Russia's Gazprom signs gas deal with China to convert payments to ruble, yuan
Russia says agreement with China will boost both their economies
Russia’s Gazprom on Tuesday said it had reached an agreement with China to start fulfilling its gas supply contracts with payments made in rubles or yuan instead of euros or dollars.
The announcement on Telegram comes just six months after a 30-year deal was signed between Gazprom and the China National Petroleum Corporation in early February, which said Russian gas supplies would be paid in euros as Russia looked to separate itself from the U.S. just weeks before it invaded Ukraine.
Gazprom CEO Alexei Miller said the payment arrangement would prove "mutually beneficial" for both state owned energy agencies as Russia and China look to bolster their economies amid flagging relations with the West.
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"I believe that it will simplify the calculations, become an excellent example for other companies, and give an additional impetus to the development of our economies," Miller said.
Russian President Vladimir Putin enforced a mandate in March that required all Gazprom sales to Europe be paid in rubles after the U.S. and NATO hit Moscow with steep international sanctions immediately following its invasion in Ukraine.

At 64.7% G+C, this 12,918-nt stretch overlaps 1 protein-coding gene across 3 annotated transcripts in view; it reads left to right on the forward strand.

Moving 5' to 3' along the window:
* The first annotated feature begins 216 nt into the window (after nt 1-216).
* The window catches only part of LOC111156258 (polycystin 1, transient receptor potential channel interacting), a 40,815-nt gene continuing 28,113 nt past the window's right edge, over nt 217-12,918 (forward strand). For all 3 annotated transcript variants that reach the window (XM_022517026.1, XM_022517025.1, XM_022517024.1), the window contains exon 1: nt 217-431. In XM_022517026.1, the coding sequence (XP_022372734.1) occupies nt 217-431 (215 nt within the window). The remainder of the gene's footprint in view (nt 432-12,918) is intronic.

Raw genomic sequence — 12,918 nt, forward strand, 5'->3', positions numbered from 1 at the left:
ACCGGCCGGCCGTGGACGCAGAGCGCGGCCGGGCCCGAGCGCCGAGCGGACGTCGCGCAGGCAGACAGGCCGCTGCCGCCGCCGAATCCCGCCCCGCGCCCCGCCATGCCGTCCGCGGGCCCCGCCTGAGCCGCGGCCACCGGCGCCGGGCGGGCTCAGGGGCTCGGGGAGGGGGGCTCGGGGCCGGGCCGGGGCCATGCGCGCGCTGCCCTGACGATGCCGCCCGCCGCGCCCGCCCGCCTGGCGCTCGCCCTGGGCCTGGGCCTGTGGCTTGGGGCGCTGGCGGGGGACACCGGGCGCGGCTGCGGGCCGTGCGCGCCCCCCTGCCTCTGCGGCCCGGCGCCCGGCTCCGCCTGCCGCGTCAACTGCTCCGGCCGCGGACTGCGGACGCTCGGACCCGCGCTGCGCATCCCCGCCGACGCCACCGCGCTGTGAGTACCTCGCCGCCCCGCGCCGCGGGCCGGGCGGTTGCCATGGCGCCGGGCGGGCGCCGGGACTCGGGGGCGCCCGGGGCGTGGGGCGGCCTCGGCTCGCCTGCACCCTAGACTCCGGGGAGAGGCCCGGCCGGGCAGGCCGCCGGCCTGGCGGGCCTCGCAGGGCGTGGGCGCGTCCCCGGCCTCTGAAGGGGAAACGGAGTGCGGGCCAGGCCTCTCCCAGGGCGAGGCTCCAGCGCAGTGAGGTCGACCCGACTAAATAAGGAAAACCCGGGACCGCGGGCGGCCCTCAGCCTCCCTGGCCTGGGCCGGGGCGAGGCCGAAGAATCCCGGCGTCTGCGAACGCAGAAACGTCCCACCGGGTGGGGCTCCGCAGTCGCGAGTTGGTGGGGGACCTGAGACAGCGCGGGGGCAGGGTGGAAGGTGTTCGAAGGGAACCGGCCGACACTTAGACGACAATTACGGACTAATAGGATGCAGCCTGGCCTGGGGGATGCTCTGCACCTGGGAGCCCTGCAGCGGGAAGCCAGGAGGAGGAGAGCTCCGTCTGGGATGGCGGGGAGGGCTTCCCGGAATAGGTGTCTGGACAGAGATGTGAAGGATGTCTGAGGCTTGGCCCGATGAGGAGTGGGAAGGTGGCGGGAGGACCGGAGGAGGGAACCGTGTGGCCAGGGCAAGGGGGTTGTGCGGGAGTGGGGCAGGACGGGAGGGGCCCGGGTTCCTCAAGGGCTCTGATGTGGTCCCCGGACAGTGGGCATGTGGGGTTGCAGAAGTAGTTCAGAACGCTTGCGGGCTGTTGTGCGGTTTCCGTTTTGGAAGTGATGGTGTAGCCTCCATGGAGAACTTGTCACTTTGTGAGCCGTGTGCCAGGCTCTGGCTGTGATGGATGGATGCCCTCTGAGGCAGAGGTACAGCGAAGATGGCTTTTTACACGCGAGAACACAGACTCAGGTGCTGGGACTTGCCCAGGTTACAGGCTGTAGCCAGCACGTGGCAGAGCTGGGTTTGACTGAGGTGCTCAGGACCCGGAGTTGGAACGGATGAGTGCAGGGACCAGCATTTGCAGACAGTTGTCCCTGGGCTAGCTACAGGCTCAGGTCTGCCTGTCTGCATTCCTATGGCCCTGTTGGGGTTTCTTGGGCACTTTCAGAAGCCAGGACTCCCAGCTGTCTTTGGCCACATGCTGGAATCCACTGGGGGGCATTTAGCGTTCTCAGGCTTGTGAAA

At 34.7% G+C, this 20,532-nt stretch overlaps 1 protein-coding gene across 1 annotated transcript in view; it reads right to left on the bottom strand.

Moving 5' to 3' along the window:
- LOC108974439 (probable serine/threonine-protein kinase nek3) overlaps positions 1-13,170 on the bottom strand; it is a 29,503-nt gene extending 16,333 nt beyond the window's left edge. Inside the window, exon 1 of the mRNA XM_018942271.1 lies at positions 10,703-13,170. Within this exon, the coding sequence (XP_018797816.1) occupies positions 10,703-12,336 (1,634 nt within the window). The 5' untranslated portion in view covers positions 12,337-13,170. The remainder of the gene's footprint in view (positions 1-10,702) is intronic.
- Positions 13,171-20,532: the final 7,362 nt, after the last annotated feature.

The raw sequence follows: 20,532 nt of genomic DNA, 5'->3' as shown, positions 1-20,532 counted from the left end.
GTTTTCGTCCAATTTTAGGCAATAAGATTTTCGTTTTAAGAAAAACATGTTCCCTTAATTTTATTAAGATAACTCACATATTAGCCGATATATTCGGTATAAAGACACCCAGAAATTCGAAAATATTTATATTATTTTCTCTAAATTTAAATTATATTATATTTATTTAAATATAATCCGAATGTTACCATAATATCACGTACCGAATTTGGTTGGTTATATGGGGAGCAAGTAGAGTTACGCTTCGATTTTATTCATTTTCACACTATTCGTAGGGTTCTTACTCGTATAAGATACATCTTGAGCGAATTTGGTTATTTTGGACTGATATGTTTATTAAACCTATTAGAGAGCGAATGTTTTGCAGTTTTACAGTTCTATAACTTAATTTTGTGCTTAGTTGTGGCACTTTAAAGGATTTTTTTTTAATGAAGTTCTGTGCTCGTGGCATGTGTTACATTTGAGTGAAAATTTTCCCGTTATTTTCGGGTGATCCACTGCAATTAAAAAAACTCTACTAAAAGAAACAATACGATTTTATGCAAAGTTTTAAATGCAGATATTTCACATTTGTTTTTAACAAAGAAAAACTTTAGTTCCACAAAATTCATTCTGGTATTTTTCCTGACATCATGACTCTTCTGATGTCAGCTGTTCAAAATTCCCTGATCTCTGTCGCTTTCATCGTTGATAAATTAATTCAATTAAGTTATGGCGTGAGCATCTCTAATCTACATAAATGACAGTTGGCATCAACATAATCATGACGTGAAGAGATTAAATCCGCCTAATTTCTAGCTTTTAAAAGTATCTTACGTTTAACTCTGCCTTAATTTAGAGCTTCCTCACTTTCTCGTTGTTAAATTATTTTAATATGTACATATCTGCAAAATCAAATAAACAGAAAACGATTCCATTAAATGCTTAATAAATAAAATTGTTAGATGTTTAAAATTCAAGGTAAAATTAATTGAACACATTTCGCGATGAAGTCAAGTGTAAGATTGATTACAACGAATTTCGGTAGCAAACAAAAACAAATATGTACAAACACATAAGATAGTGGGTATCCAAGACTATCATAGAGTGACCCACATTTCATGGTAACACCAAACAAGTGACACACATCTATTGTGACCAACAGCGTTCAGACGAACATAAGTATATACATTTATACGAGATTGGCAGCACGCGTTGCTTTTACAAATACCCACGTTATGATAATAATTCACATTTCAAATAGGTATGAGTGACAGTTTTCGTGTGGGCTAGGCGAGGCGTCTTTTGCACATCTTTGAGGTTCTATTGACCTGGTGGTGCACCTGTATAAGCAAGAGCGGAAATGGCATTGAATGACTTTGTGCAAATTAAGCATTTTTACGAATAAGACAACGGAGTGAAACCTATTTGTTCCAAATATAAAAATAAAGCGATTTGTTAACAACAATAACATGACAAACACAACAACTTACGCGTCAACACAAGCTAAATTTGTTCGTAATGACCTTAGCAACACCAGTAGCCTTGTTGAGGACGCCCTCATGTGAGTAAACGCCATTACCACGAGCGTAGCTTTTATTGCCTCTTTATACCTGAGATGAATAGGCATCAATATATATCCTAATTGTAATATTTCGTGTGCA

Moscow has since cut gas to several European nations including Germany, Denmark, Poland, Bulgaria, Finland and the Netherlands after they refused to abide by Putin’s mandate.
Gazprom, which has repeatedly staunched its supplies to Europe over alleged "maintenance" issues, said Monday it would not resume pumping gas until Germany energy company Siemens Energy adheres to its equipment repair demands.
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Siemens Energy on Friday had already countered Gazprom’s claims over faulty equipment and its inability to fulfill its gas commitments to Europe.
"We have already pointed out several times that there are sufficient other turbines available at the Portovaya compressor station for Nord Stream 1 to operate," the company said in a statement.
Russia has claimed that the West’s sanctions have prevented it from effectively maintaining the Nord Stream 1 pipeline and in sent a 20-ton Siemens Energy turbine to Canada for repairs in July.
The German company, which manufactures the turbines, claimed Gazprom’s actions were unnecessary and said, "Such leaks do not normally affect the operation of a turbine and can be sealed on site. It is a routine procedure within the scope of maintenance work."
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However, as Europe scrambles to secure energy demands ahead of the winter months, Russia and China are beefing up several gas supply agreements.
"It was emphasized that cooperation between Gazprom and CNPC is of a strategic nature and is consistently developing," a readout of the video meeting said.
Moscow and Beijing have agreed to at least two pipeline deals to secure gas flow from Russia to China.